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Butterflies at Sugarloaf Ridge State Park

Come out to Sugarloaf Ridge State Park to see a wide range of butterflies in all stages of life from caterpillar to full-grown! Sugarloaf is home to many different species of butterfly, including the Mylitta Crescent, the Common Buckeye, the Blue Acmon, and others. Butterflies are great for kids of all ages! You may see different butterflies at Sugarloaf than you do at home. Butterflies have a very special relationship with their host plants. These are the plants on which they lay their eggs. When the eggs hatch, tiny caterpillars emerge, eat the plant, and grow. The caterpillars can only grow by eating their host plant. 

Be sure to bring your camera, because butterflies make great photography subjects! If you are lucky enough to get close to a butterfly, please look closely but do not touch. By touching a butterfly you could remove the scales from their wings. Scientists believe scales protect butterflies by helping them break free of spider webs by leaving only some scales behind. Scales also give the butterfly most of its color.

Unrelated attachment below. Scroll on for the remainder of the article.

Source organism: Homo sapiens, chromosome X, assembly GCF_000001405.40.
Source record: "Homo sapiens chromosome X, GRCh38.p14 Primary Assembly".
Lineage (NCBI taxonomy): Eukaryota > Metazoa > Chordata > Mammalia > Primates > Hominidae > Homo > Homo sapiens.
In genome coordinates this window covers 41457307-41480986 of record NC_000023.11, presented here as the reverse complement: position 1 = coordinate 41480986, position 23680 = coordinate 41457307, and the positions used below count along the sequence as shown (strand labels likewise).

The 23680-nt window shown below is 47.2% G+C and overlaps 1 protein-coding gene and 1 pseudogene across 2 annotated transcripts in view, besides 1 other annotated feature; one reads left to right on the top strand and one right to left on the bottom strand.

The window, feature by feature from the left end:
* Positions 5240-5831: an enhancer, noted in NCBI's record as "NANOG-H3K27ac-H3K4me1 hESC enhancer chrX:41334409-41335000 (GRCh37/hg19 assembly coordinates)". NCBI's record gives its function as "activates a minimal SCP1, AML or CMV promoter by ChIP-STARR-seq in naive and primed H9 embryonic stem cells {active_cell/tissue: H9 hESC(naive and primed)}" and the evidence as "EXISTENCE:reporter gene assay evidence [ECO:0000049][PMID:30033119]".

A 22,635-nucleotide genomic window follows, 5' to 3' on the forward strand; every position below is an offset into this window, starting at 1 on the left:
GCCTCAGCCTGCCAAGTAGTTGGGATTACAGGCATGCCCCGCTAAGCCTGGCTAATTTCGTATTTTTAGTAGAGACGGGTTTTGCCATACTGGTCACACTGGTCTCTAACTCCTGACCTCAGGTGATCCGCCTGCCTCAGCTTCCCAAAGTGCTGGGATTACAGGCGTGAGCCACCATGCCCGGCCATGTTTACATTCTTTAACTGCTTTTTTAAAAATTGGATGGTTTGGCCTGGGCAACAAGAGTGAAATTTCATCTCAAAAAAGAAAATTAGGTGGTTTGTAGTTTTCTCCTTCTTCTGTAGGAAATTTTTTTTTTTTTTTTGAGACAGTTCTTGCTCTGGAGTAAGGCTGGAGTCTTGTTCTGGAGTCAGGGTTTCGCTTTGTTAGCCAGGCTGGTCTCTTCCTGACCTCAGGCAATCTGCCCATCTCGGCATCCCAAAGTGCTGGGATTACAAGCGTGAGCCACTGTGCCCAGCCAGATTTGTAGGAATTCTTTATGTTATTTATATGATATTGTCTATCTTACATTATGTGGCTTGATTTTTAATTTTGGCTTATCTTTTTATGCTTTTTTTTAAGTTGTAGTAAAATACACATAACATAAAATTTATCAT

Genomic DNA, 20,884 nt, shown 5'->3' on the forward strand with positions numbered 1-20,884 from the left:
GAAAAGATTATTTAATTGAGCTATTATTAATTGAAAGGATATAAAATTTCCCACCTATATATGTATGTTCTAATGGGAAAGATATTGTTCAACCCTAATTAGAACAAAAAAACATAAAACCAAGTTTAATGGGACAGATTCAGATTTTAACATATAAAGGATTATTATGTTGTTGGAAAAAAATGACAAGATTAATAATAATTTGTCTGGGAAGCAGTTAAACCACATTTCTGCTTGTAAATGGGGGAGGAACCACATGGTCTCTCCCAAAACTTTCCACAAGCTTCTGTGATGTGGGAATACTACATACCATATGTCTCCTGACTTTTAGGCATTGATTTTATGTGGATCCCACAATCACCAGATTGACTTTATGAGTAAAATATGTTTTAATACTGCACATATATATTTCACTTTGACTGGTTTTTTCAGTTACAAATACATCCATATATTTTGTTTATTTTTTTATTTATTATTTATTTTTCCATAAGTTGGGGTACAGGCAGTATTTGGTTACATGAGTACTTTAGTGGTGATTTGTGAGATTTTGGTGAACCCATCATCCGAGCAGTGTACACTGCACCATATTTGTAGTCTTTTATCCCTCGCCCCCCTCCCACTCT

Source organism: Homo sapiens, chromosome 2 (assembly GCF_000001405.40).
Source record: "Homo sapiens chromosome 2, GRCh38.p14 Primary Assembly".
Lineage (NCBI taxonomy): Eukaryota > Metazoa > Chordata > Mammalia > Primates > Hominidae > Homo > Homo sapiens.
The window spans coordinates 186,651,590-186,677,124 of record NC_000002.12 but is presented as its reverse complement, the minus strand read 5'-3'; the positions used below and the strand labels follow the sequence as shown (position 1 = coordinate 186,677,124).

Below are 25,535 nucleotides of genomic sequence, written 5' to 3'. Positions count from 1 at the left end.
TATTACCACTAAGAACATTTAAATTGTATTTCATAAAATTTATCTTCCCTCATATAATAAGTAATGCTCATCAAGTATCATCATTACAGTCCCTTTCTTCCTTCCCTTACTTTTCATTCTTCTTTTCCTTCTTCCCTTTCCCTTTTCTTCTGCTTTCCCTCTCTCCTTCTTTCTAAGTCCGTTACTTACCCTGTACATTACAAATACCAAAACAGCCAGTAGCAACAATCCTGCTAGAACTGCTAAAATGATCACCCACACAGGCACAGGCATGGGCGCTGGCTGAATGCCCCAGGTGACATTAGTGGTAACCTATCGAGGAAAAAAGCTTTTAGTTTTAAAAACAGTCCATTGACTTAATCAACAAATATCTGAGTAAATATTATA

When you see a caterpillar on a plant, please do not touch it or remove it. A very still caterpillar may be in the delicate instar phase where it is getting ready to shed its skin or is just in its tender, new skin. Caterpillars that are obviously eating or resting should not be disturbed as they can fall from their host plant.

Print out a copy of our new butterfly brochure or pick up at copy at the visitors center.